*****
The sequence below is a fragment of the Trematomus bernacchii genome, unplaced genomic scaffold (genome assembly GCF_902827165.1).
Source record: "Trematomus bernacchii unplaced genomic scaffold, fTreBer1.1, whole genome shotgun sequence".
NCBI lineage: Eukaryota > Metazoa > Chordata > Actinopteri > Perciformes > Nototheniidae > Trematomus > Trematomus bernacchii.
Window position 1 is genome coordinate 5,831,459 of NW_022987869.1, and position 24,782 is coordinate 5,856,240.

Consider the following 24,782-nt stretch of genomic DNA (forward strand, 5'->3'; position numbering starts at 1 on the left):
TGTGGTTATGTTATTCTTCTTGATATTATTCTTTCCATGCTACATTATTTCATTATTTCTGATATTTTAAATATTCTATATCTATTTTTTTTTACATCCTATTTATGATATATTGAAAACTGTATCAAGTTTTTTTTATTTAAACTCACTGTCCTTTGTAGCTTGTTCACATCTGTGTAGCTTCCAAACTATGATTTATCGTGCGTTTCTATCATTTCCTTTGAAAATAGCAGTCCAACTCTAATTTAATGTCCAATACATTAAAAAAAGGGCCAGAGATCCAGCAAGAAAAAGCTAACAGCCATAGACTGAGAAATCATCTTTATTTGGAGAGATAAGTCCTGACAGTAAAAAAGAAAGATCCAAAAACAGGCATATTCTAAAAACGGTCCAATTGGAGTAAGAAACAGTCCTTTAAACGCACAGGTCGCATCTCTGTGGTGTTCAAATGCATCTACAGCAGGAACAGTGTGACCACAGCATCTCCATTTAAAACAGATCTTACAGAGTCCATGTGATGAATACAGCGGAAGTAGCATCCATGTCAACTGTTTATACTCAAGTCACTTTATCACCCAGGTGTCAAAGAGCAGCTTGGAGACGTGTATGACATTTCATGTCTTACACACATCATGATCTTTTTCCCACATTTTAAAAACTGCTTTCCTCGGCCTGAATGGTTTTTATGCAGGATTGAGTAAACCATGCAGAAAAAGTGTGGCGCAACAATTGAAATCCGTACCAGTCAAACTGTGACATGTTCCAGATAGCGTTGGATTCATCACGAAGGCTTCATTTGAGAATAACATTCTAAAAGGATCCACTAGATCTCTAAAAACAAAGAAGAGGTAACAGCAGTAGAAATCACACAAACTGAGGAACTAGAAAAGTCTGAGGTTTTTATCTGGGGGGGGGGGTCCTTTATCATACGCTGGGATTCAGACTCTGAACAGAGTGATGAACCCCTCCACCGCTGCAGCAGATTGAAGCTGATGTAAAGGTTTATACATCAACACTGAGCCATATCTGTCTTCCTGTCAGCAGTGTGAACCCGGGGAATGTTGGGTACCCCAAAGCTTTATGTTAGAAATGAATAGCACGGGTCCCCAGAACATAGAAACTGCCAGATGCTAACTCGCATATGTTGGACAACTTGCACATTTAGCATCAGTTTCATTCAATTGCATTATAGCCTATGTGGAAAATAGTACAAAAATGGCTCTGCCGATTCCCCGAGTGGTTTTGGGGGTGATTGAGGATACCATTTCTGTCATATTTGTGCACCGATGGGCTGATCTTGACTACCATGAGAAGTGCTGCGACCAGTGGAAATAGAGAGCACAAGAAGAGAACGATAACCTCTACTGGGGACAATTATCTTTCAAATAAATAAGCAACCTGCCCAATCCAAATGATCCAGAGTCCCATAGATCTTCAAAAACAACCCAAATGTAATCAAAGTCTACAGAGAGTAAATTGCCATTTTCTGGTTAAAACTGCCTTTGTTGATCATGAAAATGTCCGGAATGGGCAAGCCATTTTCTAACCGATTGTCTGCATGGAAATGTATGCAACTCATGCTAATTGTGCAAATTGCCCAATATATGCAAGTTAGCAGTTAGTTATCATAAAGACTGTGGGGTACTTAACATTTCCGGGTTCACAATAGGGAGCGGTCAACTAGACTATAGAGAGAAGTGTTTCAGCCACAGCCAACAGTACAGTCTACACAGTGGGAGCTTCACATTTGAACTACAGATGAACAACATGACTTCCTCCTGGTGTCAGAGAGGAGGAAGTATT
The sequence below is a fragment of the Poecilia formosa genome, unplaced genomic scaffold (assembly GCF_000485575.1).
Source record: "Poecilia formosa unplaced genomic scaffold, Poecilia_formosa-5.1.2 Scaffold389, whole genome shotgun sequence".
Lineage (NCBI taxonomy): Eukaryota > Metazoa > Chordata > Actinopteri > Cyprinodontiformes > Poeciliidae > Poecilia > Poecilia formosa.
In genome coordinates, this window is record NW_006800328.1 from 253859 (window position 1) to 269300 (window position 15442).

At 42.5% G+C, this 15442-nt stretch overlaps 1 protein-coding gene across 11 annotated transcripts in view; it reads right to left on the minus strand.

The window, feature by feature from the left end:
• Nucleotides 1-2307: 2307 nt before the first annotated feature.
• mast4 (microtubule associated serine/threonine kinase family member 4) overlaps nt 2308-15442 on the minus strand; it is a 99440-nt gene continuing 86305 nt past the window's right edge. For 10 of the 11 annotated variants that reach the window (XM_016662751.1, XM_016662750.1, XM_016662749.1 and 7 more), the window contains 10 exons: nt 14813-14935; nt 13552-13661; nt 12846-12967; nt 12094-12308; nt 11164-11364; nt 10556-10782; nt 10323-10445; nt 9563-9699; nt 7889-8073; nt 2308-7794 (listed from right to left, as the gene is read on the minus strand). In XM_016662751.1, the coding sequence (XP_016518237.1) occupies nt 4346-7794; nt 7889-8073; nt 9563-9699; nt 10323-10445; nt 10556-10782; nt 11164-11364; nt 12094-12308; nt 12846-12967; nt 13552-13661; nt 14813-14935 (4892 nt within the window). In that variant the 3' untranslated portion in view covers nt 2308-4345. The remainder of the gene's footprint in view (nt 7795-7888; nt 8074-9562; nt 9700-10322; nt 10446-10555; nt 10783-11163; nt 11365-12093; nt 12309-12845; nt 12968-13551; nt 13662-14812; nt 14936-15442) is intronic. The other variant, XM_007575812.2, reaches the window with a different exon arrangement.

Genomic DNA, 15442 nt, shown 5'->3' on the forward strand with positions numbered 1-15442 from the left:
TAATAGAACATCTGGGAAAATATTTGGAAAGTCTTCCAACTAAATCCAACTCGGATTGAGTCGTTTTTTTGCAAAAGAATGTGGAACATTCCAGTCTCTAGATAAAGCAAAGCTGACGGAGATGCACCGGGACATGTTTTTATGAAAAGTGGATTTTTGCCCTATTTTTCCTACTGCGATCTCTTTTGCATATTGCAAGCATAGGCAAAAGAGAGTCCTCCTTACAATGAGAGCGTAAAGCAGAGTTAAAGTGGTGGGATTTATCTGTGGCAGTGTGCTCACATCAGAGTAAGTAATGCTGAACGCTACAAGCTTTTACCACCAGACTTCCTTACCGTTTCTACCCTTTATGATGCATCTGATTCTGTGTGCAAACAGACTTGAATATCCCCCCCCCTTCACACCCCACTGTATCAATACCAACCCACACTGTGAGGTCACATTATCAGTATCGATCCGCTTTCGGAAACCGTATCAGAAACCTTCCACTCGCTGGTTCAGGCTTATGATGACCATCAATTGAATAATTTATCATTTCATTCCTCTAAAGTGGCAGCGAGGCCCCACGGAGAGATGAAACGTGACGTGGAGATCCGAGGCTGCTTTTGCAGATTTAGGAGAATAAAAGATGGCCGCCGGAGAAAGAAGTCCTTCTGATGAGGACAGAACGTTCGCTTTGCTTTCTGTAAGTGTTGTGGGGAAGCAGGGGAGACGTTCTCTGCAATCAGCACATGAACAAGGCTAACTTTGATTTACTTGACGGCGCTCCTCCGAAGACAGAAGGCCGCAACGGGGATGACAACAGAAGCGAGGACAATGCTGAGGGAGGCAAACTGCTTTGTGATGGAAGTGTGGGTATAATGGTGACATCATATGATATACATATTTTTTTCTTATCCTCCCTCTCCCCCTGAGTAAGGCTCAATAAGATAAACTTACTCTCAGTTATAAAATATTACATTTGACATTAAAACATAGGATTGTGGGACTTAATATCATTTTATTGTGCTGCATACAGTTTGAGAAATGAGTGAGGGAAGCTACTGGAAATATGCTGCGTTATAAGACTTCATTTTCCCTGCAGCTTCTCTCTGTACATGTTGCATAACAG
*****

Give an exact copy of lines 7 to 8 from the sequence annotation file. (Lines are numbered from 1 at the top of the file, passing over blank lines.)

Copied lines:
The sequence below is a fragment of the Poecilia formosa genome, unplaced genomic scaffold (assembly GCF_000485575.1).
Source record: "Poecilia formosa unplaced genomic scaffold, Poecilia_formosa-5.1.2 Scaffold389, whole genome shotgun sequence".